CVE-2022-21449 breaking WebAuthn with ECDSA

A recent vulnerability found in modern Java JDK ECDSA implementations breaks WebAuthn.

Since all Nitrokey Fido2 devices only support ECDSA, there is no alternative algorithm to switch to and users authenticating to affected backend implementations are screwed.

Backends such as Gitlab implement safe curve crypto such as ed25519 and therefore allow the use of an alternative.

As was already requested here [1], it would be good to have an alternative implemention available, as supported (though not required) by the Fido2 standard.

Other Fido2 vendors already provide such alternatives and their users can switch to those to avoid that risk.

I would like to point out that issues like CVE-2022-21449 are very much the reason why many respectable cryptographer recommend the use of safe ecc implementations

Implementing the (NSA developed) ECDSA algorithm is required by the Fido2 standard but Fido2 devices can default to alternatives such as ed25519 and I would think that would make sense for an open source hardware vendor such as Nitrokey.

Thank you

1 Like

[1] Documentation of FIDO2 supported crypto algorithms - #11 by frankm773

Hi @Jeffoh82 !
Just to clear things up a bit:

  1. This is a server-side issue, introduced just recently for ECDSA, within the Java rewrite from C++ (which was not showing this bug); note though apparently other DSAs were broken in the previous versions.
  2. Following the article, we do not know if ed25519 was not affected either (please update me if I am wrong).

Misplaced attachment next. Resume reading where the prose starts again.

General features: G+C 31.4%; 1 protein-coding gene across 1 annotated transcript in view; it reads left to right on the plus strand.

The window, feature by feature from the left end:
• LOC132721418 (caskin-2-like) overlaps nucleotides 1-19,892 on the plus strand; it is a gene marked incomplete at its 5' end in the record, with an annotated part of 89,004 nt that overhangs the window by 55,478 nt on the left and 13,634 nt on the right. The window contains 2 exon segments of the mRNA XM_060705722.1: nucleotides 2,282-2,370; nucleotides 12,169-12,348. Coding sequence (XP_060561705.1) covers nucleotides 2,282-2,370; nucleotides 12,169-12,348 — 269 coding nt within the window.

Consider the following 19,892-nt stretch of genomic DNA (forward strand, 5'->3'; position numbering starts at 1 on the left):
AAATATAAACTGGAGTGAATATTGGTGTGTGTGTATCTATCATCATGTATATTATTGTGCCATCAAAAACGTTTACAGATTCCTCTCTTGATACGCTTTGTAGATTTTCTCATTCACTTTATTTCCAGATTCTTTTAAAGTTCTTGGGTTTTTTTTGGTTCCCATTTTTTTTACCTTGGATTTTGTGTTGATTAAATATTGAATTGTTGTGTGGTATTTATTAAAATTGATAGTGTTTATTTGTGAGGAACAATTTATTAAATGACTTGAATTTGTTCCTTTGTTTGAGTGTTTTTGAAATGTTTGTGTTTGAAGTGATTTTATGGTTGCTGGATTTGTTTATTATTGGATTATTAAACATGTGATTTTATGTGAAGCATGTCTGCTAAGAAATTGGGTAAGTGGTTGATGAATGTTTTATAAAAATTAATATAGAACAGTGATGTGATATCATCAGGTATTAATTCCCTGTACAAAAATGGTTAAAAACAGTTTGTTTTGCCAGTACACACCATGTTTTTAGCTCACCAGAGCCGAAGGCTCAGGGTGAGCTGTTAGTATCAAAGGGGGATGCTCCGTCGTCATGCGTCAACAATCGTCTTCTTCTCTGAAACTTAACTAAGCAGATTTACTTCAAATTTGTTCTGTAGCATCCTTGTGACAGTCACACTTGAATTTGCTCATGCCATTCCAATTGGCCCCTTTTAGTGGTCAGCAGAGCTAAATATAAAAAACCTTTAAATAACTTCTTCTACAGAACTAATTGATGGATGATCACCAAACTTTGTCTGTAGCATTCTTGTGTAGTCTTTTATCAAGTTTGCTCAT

3. Just a couple of notes to clear:
    • see these posts: Documentation of FIDO2 supported crypto algorithms - #8 by szszszsz
    • as a user you cannot select what algorithm you would like to use - this is requested server side. I understand Gitlab has a priority list for the supported algorithms, selecting ed255 first;
    • to switch you need to re-register on the all services you use, so it will not work by itself without any additional work;
    • as a user you do not have control over what signature algorithm will be used (this could be potentially changed with additional configuration steps, like blacklisting some algorithms, however it will result in compatibility issues, as default implementations are ecdsa based as far as I know.
  4. I believe the issue is about not testing the input parameters (specifically checking for 0 values), hence I do not see how ed255 would be more secure against that.
  5. I understand the theory that NSA had mixed constants for its advantage, however it’s almost 10 years, and we still do not have any proofs for that.

Having this said, I would love to see ed25519 curve finally added! I will bring this up on the next internal discussion.

Edit: here is a nice summary on the differences ECDSA vs EdDSA:

I think the biggest issue is that the nitrokey f2 according to the site has a secure element in it, which likely (has been a topic on Pro and storage already) doesnt support 25519.

and while there hasnt been any proof yet of NIST curves having backdoors, having 25519 (or heck, even 448 as well) if possible would be a great advantage. Aside from that the eddsa algo is iirc safer to implement as in that there are iirc less avenues for errors like needing a good random number being a big thing I have read somewhere.